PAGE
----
Glennmont halfway to second fund

The European renewables fund manager has garnered €250m for its latest vehicle, following a €50m commitment by the EIB.

London-based Glennmont Partners has secured a €50 million investment in its Fund II from the European Investment Bank (EIB), the institution’s largest in renewable energy this year.

The commitment brings the total collected by the vehicle to €250 million, or half its €500 million target. Launched in July 2013, the fund held a first close on €200 million last August.

Glennmont Partners is one of Europe’s largest infrastructure investment firms focused on renewables. It spun off from French lender BNP Paribas last January, when it was known as BNP Paribas Clean Energy Partners.

Its maiden vehicle reached a first close in 2010 on €437 million, just shy of its €450 million target. It was known as Fortis Investments Clean Energy Infrastructure Fund at the time, taking its name from the Belgian lender that managed it until end 2008. BNP Paribas bought 75 percent of Fortis in 2009.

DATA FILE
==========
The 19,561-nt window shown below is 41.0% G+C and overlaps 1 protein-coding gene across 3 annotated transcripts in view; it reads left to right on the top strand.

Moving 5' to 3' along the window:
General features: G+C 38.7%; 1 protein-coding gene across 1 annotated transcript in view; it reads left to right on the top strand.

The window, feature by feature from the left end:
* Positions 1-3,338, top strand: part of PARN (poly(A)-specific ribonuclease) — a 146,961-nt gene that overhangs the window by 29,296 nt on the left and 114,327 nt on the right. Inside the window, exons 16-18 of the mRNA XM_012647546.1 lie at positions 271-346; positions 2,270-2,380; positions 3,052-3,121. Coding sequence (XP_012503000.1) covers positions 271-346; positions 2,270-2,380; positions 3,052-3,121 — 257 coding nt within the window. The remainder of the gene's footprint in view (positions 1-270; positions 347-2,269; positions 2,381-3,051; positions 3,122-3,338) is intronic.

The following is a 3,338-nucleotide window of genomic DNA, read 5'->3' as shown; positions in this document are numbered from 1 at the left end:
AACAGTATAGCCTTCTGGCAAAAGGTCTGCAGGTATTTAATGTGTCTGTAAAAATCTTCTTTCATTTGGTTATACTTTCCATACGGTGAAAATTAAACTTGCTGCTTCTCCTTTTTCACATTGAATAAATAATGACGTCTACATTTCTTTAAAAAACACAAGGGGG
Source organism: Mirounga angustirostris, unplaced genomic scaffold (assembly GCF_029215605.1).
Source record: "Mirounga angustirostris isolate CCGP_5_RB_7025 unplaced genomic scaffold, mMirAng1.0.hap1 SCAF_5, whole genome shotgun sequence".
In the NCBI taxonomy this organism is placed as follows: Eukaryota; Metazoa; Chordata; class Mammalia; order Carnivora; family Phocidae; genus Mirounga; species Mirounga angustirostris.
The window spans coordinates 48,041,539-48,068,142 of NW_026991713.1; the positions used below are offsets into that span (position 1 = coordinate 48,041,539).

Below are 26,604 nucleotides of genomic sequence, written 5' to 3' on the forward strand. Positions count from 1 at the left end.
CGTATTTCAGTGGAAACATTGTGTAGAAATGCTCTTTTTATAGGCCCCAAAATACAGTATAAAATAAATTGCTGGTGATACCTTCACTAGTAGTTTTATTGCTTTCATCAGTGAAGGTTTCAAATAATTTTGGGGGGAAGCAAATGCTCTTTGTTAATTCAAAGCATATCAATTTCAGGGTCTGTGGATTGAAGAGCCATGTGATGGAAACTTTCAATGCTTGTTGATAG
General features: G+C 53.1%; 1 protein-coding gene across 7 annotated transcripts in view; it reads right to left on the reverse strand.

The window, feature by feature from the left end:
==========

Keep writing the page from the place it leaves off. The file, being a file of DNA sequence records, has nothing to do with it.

In addition to BNP Paribas Investment Partners, investors in the firm’s first fund included the Netherland’s Pensioenfonds Zorg en Welzijn, SPF Beheer bv and Timeos Pensioendiensten.

Glennmont has invested more than €1 billion since 2007, when its current team got together to fund the unit. The 14 projects that make up its portfolio have a combined capacity of 350 megawatts (MW), spanning wind, solar and biomass.

The EIB bills renewables as one of its core priorities, serving its ambition to support the European Union’s stated goal of cutting greenhouse-gas emissions across the continent by 20 percent. The institution’s annual lending in the sector reached €3.3 billion last year, and is topped by equity investments in green energy funds.

The EIB also backs environmental-themed projects through the issuance of Climate Awareness Bonds (CABs), which allow for proceeds to be ring-fenced towards eligible investments. To date the EIB has issued €3.1 billion worth of CABs, with €2.1 billion outstanding.

The institution ranks second for outstanding environmental bonds issuance among multilateral development banks, behind the International Finance Corporation (IFC).